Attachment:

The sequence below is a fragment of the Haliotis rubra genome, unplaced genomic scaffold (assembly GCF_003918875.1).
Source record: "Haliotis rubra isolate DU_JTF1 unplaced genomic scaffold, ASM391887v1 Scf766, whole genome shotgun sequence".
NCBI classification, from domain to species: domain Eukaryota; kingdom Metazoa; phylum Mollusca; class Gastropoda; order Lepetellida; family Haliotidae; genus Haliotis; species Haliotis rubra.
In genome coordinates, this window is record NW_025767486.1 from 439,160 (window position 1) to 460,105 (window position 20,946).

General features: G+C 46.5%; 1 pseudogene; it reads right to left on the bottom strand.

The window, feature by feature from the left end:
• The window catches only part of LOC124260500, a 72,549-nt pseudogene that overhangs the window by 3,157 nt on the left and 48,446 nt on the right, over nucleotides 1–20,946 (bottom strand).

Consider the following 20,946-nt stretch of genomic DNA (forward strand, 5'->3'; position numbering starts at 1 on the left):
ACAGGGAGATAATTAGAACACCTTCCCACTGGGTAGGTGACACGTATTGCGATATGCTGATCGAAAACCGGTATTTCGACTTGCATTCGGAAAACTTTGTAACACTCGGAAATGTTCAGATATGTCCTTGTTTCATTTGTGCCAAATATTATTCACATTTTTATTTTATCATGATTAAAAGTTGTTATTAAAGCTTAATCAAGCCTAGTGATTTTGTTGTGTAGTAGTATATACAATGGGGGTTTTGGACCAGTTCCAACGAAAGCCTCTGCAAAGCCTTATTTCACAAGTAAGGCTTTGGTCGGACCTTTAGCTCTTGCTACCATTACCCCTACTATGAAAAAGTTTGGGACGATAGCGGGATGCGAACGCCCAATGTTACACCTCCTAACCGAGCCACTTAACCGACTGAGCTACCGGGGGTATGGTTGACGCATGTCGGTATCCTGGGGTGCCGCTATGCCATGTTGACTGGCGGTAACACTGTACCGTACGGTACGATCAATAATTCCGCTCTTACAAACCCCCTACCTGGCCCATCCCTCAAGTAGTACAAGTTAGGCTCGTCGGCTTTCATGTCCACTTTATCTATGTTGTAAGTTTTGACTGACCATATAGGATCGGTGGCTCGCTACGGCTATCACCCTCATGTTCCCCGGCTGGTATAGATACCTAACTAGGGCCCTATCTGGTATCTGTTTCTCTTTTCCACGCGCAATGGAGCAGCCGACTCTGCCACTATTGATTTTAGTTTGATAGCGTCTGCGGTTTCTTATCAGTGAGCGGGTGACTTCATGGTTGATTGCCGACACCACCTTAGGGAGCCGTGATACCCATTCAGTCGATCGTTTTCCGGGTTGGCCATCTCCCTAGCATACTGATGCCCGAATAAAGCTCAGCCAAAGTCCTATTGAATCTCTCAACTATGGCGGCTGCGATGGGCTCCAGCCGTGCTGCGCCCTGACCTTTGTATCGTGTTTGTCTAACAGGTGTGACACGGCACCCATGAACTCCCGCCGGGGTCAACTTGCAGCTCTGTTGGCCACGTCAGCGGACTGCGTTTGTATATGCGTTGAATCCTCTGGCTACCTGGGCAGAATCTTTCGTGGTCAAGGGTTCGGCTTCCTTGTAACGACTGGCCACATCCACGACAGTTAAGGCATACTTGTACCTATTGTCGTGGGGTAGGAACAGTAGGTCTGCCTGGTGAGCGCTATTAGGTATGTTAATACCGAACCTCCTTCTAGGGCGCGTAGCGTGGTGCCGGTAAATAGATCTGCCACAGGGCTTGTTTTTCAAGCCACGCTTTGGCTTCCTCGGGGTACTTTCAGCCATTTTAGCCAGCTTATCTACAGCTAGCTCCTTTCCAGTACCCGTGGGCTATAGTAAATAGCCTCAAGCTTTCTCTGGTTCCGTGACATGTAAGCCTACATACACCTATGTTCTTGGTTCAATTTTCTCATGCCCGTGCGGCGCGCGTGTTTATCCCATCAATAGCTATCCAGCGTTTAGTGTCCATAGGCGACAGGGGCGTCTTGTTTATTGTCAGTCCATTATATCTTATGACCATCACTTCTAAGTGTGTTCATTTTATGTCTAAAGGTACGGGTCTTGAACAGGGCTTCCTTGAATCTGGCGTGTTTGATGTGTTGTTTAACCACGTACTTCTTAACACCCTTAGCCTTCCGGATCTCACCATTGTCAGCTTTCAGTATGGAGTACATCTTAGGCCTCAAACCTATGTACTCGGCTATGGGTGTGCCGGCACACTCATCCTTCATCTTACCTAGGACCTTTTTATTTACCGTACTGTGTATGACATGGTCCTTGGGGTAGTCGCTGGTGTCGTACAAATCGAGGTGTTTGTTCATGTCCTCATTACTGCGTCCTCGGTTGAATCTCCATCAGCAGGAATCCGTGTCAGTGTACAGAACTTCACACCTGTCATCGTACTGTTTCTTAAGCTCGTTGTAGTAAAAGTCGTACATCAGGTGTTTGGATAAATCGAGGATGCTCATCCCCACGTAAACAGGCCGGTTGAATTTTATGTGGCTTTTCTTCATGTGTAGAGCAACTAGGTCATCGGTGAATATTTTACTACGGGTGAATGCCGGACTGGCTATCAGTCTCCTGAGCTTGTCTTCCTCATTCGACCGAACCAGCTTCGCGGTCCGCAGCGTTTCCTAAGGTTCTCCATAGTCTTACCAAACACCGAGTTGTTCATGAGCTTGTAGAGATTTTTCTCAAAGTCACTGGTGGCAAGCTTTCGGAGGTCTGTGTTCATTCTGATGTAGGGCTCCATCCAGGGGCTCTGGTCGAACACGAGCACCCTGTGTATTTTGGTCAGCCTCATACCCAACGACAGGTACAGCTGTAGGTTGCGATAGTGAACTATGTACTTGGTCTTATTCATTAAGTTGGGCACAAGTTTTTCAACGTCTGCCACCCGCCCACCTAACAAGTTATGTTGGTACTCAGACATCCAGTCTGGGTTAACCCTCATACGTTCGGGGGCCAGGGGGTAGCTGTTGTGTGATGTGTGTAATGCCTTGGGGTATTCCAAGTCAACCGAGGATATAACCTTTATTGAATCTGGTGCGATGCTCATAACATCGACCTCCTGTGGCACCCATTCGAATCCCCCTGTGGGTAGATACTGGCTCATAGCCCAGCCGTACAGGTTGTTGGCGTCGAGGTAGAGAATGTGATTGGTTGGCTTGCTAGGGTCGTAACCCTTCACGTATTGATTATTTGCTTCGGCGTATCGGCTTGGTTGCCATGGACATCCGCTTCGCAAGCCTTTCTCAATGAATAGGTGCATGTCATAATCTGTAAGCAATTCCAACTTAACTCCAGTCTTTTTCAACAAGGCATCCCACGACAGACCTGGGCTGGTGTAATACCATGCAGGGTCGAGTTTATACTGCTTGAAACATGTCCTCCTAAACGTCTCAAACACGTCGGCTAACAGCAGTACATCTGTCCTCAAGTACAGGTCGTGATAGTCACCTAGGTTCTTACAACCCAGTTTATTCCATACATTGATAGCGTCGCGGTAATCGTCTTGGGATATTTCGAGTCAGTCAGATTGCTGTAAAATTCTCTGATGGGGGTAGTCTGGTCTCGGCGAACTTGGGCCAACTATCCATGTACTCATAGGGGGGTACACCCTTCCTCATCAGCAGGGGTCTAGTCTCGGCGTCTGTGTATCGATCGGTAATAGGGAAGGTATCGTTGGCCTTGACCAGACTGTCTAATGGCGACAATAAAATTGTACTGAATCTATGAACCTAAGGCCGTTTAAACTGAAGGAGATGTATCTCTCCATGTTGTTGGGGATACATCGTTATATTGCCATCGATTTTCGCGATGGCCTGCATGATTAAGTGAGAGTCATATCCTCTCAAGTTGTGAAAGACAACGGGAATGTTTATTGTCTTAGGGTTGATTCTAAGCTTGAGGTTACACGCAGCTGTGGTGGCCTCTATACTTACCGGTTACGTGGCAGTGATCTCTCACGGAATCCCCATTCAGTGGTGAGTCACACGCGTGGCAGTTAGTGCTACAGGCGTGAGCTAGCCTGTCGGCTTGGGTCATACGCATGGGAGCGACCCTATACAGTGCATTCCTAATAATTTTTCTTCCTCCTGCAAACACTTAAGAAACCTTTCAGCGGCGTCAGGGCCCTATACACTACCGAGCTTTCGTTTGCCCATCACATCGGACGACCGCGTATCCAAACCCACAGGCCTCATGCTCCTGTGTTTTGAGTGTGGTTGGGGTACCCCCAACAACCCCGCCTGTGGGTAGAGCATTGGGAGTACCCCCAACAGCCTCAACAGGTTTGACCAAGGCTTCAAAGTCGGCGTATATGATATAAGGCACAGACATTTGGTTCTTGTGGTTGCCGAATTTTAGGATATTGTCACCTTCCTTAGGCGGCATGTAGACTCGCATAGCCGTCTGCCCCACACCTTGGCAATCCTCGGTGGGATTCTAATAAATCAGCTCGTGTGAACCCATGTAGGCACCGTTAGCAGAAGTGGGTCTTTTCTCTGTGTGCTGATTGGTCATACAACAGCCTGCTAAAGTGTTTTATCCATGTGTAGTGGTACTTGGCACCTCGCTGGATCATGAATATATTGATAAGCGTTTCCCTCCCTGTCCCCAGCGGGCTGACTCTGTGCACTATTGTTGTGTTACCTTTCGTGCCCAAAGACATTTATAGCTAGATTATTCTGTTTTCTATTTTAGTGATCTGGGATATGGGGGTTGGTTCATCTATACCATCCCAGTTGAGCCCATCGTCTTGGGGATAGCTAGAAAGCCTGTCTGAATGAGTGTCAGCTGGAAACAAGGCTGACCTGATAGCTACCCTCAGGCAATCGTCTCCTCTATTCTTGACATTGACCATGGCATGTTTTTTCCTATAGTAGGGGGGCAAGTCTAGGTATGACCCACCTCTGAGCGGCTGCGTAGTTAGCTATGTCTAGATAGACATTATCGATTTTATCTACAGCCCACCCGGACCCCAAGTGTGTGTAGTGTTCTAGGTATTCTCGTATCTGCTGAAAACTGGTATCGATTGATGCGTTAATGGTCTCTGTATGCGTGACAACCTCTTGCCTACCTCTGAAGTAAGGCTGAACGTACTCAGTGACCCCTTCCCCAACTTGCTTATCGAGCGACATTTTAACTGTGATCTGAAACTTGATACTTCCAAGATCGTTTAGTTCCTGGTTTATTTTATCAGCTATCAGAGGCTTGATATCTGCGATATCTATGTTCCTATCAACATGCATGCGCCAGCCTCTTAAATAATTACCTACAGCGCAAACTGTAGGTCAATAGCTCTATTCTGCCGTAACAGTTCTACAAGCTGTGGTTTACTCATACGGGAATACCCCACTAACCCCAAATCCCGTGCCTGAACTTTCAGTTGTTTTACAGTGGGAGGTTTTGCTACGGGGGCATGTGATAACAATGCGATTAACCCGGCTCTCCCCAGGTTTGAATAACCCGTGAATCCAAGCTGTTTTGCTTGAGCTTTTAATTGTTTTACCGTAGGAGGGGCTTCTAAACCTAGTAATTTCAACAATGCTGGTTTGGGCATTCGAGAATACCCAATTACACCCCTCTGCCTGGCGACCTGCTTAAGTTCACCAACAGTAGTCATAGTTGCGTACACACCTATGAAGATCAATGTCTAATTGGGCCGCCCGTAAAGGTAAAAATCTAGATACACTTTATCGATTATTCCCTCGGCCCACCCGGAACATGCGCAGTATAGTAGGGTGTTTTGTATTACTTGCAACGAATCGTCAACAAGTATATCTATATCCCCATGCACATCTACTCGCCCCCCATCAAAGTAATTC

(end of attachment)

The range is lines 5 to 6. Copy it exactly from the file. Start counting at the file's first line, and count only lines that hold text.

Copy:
General features: G+C 46.5%; 1 pseudogene; it reads right to left on the bottom strand.

The window, feature by feature from the left end: